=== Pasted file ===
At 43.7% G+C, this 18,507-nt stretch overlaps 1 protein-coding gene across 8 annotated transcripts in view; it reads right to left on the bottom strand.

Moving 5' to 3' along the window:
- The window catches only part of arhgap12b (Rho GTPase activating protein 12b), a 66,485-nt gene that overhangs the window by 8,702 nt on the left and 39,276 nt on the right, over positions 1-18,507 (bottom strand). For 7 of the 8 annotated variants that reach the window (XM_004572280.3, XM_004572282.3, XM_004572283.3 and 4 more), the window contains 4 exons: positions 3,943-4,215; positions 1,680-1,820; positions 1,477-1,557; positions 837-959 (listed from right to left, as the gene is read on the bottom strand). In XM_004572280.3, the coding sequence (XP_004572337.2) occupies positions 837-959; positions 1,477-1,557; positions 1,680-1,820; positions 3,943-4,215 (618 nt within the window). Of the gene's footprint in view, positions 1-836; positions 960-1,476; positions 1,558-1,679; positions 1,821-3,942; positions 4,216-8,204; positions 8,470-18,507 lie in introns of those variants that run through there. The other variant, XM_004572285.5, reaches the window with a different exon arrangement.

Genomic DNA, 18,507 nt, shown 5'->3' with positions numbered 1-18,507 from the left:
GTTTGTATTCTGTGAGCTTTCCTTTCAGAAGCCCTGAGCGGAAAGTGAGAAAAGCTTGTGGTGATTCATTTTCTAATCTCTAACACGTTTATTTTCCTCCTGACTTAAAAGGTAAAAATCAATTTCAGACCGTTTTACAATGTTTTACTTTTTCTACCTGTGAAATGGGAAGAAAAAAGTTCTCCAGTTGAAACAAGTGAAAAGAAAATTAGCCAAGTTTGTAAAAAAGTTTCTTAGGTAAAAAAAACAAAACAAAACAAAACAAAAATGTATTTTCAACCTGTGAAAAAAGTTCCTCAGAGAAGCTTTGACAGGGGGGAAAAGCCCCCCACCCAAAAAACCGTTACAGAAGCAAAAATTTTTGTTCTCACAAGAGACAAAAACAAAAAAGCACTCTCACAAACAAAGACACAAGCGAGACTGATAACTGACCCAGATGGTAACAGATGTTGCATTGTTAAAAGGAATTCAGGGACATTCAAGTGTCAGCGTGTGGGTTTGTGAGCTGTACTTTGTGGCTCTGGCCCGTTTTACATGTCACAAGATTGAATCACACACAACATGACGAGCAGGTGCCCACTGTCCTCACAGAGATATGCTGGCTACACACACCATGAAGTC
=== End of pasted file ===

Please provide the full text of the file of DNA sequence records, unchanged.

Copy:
At 43.7% G+C, this 18,507-nt stretch overlaps 1 protein-coding gene across 8 annotated transcripts in view; it reads right to left on the bottom strand.

Moving 5' to 3' along the window:
- The window catches only part of arhgap12b (Rho GTPase activating protein 12b), a 66,485-nt gene that overhangs the window by 8,702 nt on the left and 39,276 nt on the right, over positions 1-18,507 (bottom strand). For 7 of the 8 annotated variants that reach the window (XM_004572280.3, XM_004572282.3, XM_004572283.3 and 4 more), the window contains 4 exons: positions 3,943-4,215; positions 1,680-1,820; positions 1,477-1,557; positions 837-959 (listed from right to left, as the gene is read on the bottom strand). In XM_004572280.3, the coding sequence (XP_004572337.2) occupies positions 837-959; positions 1,477-1,557; positions 1,680-1,820; positions 3,943-4,215 (618 nt within the window). Of the gene's footprint in view, positions 1-836; positions 960-1,476; positions 1,558-1,679; positions 1,821-3,942; positions 4,216-8,204; positions 8,470-18,507 lie in introns of those variants that run through there. The other variant, XM_004572285.5, reaches the window with a different exon arrangement.

Genomic DNA, 18,507 nt, shown 5'->3' with positions numbered 1-18,507 from the left:
GTTTGTATTCTGTGAGCTTTCCTTTCAGAAGCCCTGAGCGGAAAGTGAGAAAAGCTTGTGGTGATTCATTTTCTAATCTCTAACACGTTTATTTTCCTCCTGACTTAAAAGGTAAAAATCAATTTCAGACCGTTTTACAATGTTTTACTTTTTCTACCTGTGAAATGGGAAGAAAAAAGTTCTCCAGTTGAAACAAGTGAAAAGAAAATTAGCCAAGTTTGTAAAAAAGTTTCTTAGGTAAAAAAAACAAAACAAAACAAAACAAAAATGTATTTTCAACCTGTGAAAAAAGTTCCTCAGAGAAGCTTTGACAGGGGGGAAAAGCCCCCCACCCAAAAAACCGTTACAGAAGCAAAAATTTTTGTTCTCACAAGAGACAAAAACAAAAAAGCACTCTCACAAACAAAGACACAAGCGAGACTGATAACTGACCCAGATGGTAACAGATGTTGCATTGTTAAAAGGAATTCAGGGACATTCAAGTGTCAGCGTGTGGGTTTGTGAGCTGTACTTTGTGGCTCTGGCCCGTTTTACATGTCACAAGATTGAATCACACACAACATGACGAGCAGGTGCCCACTGTCCTCACAGAGATATGCTGGCTACACACACCATGAAGTC